Chatting in Chattanooga

  • JD Harper

Happy Halloween

Updated: Oct 30, 2018

Why we like to scare ourselves this time of year

Boo! Did I scare you? Odds are I didn’t, but what about the above image? Does seeing his name arouse any scary images or emotions? It sure does for me. All kinds of creepy images and frightful feelings arise in me: I get a pit in my stomach, a chill runs down my spine, my forearm hairs stand on end, and my heart races just a bit faster at the memory of the words contained within his stories, such as, ” The Pit and the Pendulum”, The Fall of the House of Usher”, “The Murders in Rue Morgue”, “The Raven” and my favorite Poe poem, the haunting “Annabelle Lee.” Ever notice how his last name makes up 75% of the word poem?

Now for some nerdy stuff: Fear is a good thing. It’s what starts the fight or flight response for self-preservation, but often things that are not a real threat to our survival scare us: a wad of black lint on the floor from across the room looks like a tarantula, and your brain immediately perceives it as a real threat, releasing energizing neurotransmitters enabling you to “get out of there.” By the time your brain realizes it’s a harmless piece of lint, a whole cascade of things have happened, namely the release of the energizing neurotransmitters, hormones and endorphins-the “feel good” stuff. In short, we want to be scared because our brains perceive it as a “high.”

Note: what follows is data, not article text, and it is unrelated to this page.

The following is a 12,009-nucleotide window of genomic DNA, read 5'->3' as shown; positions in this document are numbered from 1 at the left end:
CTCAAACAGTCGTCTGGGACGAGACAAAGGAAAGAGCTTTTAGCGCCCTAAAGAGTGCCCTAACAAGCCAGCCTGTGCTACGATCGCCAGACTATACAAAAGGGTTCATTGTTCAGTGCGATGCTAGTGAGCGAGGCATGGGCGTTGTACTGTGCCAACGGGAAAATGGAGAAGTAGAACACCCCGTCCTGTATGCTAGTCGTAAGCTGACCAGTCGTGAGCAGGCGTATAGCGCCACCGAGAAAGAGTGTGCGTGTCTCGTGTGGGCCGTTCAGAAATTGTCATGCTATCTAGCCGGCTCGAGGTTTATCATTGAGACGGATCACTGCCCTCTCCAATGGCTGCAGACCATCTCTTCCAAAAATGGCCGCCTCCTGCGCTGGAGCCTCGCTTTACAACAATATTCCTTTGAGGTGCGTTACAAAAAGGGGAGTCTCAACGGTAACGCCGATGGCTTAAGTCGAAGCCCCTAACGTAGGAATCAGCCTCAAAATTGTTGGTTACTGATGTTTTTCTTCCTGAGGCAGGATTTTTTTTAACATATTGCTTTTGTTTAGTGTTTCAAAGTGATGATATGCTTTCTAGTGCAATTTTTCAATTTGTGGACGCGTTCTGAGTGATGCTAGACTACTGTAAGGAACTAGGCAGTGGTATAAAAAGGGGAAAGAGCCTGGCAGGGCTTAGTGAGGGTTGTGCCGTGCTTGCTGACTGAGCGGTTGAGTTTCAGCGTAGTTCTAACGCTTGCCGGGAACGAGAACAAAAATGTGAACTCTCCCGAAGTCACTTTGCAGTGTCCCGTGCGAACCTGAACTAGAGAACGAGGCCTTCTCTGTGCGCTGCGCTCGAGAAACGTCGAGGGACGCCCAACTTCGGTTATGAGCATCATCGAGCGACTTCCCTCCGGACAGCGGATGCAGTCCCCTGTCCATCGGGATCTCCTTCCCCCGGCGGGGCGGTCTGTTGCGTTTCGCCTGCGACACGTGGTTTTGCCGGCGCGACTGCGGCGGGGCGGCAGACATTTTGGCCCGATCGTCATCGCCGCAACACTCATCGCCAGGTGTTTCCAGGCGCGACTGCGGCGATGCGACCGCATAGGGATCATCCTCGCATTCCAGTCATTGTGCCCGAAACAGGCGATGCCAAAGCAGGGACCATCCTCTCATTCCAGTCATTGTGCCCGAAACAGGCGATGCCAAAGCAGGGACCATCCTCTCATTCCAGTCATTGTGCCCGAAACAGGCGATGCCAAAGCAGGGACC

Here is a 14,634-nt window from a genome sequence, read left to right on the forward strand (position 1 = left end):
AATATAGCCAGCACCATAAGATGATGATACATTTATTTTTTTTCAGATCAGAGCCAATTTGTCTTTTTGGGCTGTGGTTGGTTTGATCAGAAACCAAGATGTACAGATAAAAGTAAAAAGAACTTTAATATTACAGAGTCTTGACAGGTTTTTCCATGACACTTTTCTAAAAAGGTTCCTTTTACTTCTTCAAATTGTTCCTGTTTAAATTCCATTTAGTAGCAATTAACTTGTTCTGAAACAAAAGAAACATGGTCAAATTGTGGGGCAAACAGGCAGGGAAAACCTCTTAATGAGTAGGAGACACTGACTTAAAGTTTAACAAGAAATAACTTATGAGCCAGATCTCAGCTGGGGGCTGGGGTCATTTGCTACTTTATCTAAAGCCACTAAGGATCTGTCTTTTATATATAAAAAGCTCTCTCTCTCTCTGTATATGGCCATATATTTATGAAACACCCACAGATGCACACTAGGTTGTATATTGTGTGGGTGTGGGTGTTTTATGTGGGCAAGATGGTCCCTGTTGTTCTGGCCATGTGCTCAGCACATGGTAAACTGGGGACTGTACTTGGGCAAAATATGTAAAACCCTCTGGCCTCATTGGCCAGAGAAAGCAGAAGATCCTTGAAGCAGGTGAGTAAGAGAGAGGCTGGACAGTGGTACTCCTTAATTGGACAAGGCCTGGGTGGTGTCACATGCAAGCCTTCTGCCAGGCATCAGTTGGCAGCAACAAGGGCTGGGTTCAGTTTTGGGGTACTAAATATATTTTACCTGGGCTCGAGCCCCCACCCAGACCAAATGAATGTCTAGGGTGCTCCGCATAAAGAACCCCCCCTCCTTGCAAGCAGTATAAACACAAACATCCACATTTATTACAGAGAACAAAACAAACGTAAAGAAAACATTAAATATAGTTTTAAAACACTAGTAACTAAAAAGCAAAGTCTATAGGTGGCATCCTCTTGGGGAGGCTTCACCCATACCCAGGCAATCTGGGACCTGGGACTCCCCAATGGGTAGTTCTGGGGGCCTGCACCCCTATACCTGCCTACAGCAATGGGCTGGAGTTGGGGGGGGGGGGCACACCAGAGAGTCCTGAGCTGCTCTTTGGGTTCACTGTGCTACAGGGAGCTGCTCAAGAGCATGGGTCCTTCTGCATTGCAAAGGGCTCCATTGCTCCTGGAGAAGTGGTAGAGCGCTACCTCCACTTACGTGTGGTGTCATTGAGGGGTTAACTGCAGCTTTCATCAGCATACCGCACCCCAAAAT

For those times when the threat isn’t real, and you’re lucky enough to be good at controlling your fear then being scared is fun, but if you’re like me, not so much. I don't like to be scared period. The only kind of adrenaline-endorphin high I like is from the situations in which I can control my fear: i.e. those planned adventures of riding that rocking roller coaster at the amusement part to the underwater deep sea adventure in the calming turquoise blue waters of the Caribbean or the gritty feel of rock under my fingertips while rock climbing. My nervous system allows me to scare easily, perhaps it's because I am often deep in my head dreaming, concocting...thinking and I miss many of the pre-alert sensations of an impending scary situation, whatever the reason, I don't like to be scared ever, and I work very hard to keep that from happening. That’s why I don’t watch horror movies nor will you see me at a haunted house or forest or maze, but I will sure the heck read a scary story, namely Poe, even at night, but I keep the lights on and a close watch over my shoulder.

Whether you choose to scare the be-jibbers out of yourself or not this year, I wish you the Happiest of Halloweens!

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